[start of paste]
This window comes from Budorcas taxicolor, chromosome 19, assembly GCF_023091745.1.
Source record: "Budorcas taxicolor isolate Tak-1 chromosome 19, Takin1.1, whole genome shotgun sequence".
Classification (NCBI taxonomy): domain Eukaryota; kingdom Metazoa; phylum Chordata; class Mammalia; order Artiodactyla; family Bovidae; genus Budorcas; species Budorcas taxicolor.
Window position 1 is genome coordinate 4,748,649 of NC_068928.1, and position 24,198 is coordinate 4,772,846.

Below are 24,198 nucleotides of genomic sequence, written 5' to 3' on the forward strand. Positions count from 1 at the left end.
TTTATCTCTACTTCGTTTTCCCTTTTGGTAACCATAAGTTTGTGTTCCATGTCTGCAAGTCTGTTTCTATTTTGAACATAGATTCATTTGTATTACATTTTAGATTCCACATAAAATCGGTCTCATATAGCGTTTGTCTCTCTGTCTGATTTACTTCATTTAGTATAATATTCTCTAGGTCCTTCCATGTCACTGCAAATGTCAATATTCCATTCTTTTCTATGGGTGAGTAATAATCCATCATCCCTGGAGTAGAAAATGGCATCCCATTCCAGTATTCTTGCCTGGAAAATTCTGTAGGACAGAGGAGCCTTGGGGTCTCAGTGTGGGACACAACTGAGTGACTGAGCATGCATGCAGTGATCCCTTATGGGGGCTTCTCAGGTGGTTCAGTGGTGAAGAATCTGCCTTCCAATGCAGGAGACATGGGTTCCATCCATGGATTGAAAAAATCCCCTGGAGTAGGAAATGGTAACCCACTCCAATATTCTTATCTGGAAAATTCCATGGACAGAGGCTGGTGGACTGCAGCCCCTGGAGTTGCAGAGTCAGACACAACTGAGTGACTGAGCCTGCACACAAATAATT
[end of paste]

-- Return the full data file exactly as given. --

This window comes from Budorcas taxicolor, chromosome 19, assembly GCF_023091745.1.
Source record: "Budorcas taxicolor isolate Tak-1 chromosome 19, Takin1.1, whole genome shotgun sequence".
Classification (NCBI taxonomy): domain Eukaryota; kingdom Metazoa; phylum Chordata; class Mammalia; order Artiodactyla; family Bovidae; genus Budorcas; species Budorcas taxicolor.
Window position 1 is genome coordinate 4,748,649 of NC_068928.1, and position 24,198 is coordinate 4,772,846.

Below are 24,198 nucleotides of genomic sequence, written 5' to 3' on the forward strand. Positions count from 1 at the left end.
TTTATCTCTACTTCGTTTTCCCTTTTGGTAACCATAAGTTTGTGTTCCATGTCTGCAAGTCTGTTTCTATTTTGAACATAGATTCATTTGTATTACATTTTAGATTCCACATAAAATCGGTCTCATATAGCGTTTGTCTCTCTGTCTGATTTACTTCATTTAGTATAATATTCTCTAGGTCCTTCCATGTCACTGCAAATGTCAATATTCCATTCTTTTCTATGGGTGAGTAATAATCCATCATCCCTGGAGTAGAAAATGGCATCCCATTCCAGTATTCTTGCCTGGAAAATTCTGTAGGACAGAGGAGCCTTGGGGTCTCAGTGTGGGACACAACTGAGTGACTGAGCATGCATGCAGTGATCCCTTATGGGGGCTTCTCAGGTGGTTCAGTGGTGAAGAATCTGCCTTCCAATGCAGGAGACATGGGTTCCATCCATGGATTGAAAAAATCCCCTGGAGTAGGAAATGGTAACCCACTCCAATATTCTTATCTGGAAAATTCCATGGACAGAGGCTGGTGGACTGCAGCCCCTGGAGTTGCAGAGTCAGACACAACTGAGTGACTGAGCCTGCACACAAATAATT